A personal manifesto holds you accountable to the person you want to be, while also freeing you from others’ expectations of who you should become.

Many of us humans live a life of constant comparison. Sometimes it is beneath our conscious awareness, and other times it’s painfully obvious. We judge our self-worth, success, intelligence, and attractiveness by comparing ourselves to others. This tendency explains why there is a whole website dedicated to photos of socially unacceptable Walmart shoppers- we feel better about ourselves in comparison to them.

Unless you plan to forever surround yourself with people who have less desirable qualities than you, self-worth derived through comparison will never elevate you.

Are you a part of this movement?

Let me introduce to you the idea that we are entering into a wisdom renaissance. Given all that has occurred politically and culturally over the last several years, this may seem like a crazy idea, but I am going to make my case here by pointing to some current cultural trends that are all ultimately aimed at cultivating wisdom.

There is no quick and dirty definition for wisdom. For our purposes now, keep in mind the findings of The Berlin Wisdom Paradigm, which identified these 8 traits of the wise person:

  • They are open to new experiences
  • They are growth-oriented

What Personality Psychology has to teach us about inner growth and crafting a meaningful life

“I was sitting in a taxi, wondering if I had overdressed for the evening when I looked out the window and saw Mom rooting through a dumpster.”

This is the opening sentence of Jeanette Walls's book The Glass Castle. It is a memoir of surviving an unconventional childhood in poverty, and a fascinating look at one person’s experience of creating the narrative that defines who they are.

Personality Psychologist, Dan McAdams says that we all have an “evolving story that integrates a reconstructed past, perceived present, and anticipated future into a coherent and vitalizing life myth.”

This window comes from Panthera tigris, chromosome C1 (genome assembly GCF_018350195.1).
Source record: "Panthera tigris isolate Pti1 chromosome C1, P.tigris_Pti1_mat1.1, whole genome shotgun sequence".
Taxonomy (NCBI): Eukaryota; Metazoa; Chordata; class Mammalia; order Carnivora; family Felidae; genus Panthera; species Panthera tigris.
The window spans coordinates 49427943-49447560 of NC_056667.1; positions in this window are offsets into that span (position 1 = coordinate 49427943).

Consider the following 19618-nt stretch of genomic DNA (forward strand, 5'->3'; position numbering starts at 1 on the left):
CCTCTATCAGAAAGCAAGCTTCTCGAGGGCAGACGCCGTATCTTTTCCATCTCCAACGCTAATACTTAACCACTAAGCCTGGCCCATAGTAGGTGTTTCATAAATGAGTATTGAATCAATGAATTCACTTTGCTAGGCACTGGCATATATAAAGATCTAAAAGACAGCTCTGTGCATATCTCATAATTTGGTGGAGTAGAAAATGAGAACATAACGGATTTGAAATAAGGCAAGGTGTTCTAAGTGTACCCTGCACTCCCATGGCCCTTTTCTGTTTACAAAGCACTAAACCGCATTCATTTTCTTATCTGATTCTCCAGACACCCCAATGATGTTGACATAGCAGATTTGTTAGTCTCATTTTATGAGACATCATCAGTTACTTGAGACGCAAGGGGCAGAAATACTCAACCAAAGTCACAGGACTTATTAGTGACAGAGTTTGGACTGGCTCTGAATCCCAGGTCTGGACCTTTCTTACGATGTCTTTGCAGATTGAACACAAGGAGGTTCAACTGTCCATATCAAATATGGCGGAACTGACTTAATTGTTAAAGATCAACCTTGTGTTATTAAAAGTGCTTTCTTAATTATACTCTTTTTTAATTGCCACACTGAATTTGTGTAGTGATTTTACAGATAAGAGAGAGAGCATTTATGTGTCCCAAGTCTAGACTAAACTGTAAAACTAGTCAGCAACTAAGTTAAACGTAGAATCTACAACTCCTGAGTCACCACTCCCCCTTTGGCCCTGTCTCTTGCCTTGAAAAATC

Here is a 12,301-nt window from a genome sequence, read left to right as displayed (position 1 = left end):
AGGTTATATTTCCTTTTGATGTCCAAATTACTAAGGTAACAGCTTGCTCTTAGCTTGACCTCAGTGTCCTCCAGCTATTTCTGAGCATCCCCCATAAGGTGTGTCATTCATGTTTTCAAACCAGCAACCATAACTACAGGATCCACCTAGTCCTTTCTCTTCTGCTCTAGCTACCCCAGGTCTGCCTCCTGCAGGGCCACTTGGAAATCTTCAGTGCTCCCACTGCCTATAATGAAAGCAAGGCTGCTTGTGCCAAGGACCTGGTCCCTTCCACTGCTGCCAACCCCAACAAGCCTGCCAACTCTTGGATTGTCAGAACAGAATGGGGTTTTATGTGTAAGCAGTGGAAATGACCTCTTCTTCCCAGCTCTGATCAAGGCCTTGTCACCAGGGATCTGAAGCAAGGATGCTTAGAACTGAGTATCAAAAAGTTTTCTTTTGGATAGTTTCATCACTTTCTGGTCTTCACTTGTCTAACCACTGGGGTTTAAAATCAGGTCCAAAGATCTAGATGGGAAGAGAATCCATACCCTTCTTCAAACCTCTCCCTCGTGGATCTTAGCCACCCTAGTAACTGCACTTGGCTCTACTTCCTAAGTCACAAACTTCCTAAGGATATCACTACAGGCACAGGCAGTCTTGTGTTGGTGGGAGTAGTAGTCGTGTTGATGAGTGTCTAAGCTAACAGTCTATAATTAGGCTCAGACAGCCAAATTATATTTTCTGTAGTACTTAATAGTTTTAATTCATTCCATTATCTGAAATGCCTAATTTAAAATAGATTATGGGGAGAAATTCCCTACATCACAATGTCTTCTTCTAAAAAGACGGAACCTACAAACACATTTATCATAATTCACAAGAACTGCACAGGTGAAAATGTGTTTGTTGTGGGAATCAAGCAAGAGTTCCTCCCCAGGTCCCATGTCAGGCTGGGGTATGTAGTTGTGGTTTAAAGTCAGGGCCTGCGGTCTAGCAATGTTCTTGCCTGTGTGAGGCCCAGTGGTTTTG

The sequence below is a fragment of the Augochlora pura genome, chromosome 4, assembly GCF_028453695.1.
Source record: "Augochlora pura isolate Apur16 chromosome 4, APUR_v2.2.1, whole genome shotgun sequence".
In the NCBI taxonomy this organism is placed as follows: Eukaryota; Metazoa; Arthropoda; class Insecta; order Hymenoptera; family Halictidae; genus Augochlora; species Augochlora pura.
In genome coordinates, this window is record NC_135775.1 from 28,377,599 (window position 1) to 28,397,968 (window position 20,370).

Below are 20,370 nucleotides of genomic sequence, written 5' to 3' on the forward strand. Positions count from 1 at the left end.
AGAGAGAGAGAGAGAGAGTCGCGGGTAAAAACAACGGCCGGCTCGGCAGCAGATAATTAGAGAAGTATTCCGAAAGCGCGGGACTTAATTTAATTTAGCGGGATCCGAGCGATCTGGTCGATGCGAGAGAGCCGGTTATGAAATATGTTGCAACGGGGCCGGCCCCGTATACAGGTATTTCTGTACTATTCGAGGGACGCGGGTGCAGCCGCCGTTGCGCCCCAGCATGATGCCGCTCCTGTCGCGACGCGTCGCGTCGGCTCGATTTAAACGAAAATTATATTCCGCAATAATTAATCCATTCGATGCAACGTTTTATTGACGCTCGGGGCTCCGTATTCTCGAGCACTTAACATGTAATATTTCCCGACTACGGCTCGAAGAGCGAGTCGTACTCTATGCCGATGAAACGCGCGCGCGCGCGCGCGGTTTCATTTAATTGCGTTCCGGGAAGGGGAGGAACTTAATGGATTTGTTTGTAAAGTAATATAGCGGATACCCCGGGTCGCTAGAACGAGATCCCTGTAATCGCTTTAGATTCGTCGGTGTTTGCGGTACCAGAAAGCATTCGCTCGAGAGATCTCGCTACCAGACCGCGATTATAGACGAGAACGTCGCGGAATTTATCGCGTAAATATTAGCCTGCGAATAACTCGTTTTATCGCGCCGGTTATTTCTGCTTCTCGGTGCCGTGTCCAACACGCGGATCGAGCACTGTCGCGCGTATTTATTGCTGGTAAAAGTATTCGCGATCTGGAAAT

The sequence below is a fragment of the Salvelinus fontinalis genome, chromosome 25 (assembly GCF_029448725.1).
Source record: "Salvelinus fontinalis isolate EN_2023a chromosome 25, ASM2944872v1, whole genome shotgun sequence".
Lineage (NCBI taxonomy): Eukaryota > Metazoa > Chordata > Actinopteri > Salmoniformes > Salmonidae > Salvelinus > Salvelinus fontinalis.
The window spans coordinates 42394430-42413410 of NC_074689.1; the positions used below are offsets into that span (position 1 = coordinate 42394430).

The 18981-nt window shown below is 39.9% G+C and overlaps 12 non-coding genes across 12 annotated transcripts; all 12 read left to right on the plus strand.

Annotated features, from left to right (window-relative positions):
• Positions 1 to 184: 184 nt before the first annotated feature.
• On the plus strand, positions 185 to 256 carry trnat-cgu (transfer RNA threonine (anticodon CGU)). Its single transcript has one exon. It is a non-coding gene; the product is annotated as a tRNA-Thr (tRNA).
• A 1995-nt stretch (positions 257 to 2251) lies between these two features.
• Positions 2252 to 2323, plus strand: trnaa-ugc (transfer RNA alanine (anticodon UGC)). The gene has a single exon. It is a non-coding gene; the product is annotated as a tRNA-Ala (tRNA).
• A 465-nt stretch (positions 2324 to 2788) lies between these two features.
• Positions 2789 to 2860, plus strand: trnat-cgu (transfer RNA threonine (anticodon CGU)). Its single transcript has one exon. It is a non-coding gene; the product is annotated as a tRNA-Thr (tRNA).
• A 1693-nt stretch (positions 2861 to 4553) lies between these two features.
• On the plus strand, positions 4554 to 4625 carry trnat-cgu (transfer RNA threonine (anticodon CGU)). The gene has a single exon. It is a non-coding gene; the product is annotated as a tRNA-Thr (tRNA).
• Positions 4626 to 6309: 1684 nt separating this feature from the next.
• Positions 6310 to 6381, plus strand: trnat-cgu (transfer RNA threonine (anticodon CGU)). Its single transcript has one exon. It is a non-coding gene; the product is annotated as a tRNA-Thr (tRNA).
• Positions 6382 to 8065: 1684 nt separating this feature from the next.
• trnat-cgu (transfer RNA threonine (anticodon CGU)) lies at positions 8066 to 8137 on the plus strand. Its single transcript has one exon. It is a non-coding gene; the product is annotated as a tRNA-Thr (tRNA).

Embrace these 2 traits, and move from divisive groupthink to personal truth.

In my work exploring the concept of wisdom, the ability to deal with uncertainty, and living with a sense of curiosity, are often identified as core traits of the wise person. They are also traits that are pervasively lacking in our current culture, and their absence may be fueling our cultural divisiveness.

Let’s start with uncertainty

There are many varieties of uncertainty. You might be uncertain about the future, uncertain about how someone feels about you, or uncertain about what to do with your life. …

Our brains are a filing system. If you’re not continually assessing your files, you may be living under a delusion.

Us vs. Them, Good vs. Bad, Liberal vs. Conservative. In our increasingly polarized world, many of us see things in black and white, blind to all the shades of gray. We are designed to see things this way; our brains have an instinct for categorization. Without this instinct, we could not function, but the brain’s desire to simplify our increasingly complex world is creating division. Black and white thinking is creating delusion.

With a brain that loves black and white, in a world that draws us to its loud extremes, gray is becoming endangered color. We don’t have the time…

The pandemic offers a chance for Post-Traumatic Growth; here is how to seize it.

It is both a popular belief and a research-backed notion that wisdom is gained through experience. The more challenging the experience, the more opportunity for growth.

Situations that push us to the limits of our endurance are called “ultimate limit experiences,” and they can accelerate the development of wisdom. The psychological term for inner growth that springs from stressful experiences is post-traumatic growth.”

These two areas of research overlap, and ultimately come to the same conclusion: The opportunity for growth exists within all crises, but not everyone who goes through a life crisis becomes wise as a result. …

Aimee O'Neil MSW

Curious and compassionate mind explorer, who is working to make wisdom cultivation the next big thing. www.wisdomcultivators.com

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